Optimization of microbial screening for cord blood




Collection and processing of cord blood (CB) is associated with significant risk of contamination; hence standards mandate microbial screening of the final product. The sensitivity of current methods to evaluate the microbial content of CB is unknown, given the small volume tested and reduced sensitivity of pediatric bottles. Hence, this study was undertaken to evaluate an optimal microbial screening method.

Study Design and Methods

CB was collected using a closed system then spiked with organisms at 1 or 10 colony-forming units (CFUs)/mL. Samples were screened using culture bottles (BacT/ALERT, bioMérieux; and BACTEC, Becton Dickinson). Several methods were evaluated with different combinations of inoculated bottles (adult vs. pediatric), sample types (plasma discard, red blood cell [RBC] discard, or final product), and sample volumes.


Of 94 cord blood units (CBUs) spiked with organisms before screening, 81% tested positive for contamination overall. Screening of CB in pediatric bottles resulted in equivalent detection rates on the BacT/ALERT and BACTEC systems (33% at 1 CFU/mL and 73% at 10 CFUs/mL, respectively). However, the pediatric bottle screen only detected 15% of obligate anaerobes. A combined fraction method showed superior detection (71%) compared to the plasma fraction (27%) and resulted in optimal anaerobic detection.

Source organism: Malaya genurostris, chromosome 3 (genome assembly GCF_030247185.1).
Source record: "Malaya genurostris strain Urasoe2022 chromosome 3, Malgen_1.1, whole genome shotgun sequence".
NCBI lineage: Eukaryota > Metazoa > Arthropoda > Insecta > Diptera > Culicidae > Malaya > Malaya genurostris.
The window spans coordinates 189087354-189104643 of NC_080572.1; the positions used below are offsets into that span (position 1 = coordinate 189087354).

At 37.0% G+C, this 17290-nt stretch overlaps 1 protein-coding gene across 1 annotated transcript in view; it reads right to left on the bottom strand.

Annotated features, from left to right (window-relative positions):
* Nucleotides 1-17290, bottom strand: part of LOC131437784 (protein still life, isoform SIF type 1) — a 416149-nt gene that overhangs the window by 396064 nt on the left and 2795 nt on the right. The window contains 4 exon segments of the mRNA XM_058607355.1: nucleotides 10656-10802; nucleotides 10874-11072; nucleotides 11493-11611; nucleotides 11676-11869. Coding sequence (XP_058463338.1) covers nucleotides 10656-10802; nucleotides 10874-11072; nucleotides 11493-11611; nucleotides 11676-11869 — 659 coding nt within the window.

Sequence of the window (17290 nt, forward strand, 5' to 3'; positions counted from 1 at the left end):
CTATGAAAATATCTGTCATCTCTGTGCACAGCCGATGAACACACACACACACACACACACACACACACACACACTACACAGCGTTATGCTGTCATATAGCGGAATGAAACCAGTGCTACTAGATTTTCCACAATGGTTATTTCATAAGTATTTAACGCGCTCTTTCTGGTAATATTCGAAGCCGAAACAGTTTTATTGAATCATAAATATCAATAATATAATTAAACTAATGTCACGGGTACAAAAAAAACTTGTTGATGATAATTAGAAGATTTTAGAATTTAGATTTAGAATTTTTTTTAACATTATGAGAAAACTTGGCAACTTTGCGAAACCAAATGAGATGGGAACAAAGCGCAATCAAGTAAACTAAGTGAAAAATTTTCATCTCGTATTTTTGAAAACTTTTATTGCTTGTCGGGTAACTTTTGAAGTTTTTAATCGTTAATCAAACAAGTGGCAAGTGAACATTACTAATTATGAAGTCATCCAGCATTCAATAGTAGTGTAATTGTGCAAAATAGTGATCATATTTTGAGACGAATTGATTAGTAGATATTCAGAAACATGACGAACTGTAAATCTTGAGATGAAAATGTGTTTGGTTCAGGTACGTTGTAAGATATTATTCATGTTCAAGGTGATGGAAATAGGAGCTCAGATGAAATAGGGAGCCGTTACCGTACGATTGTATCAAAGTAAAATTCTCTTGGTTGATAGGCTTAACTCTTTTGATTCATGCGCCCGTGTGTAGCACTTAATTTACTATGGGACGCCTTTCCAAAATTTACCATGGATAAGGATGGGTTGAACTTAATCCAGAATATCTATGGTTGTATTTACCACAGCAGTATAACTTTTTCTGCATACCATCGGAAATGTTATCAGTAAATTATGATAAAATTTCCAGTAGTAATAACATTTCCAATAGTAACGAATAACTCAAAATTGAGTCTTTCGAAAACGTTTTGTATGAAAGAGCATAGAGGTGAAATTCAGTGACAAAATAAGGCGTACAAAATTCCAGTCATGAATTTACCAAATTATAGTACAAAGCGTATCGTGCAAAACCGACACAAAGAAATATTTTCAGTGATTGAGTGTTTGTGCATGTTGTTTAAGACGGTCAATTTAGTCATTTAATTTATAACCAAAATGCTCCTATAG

This study demonstrates that the optimal microbial screening method for CB includes testing a combination of discard fractions (plasma and RBCs) in addition to final product using an automated culture system. Inoculating a small sample of final product in a pediatric bottle is suboptimal for microbial detection and may lead to distribution of contaminated CB for transplantation.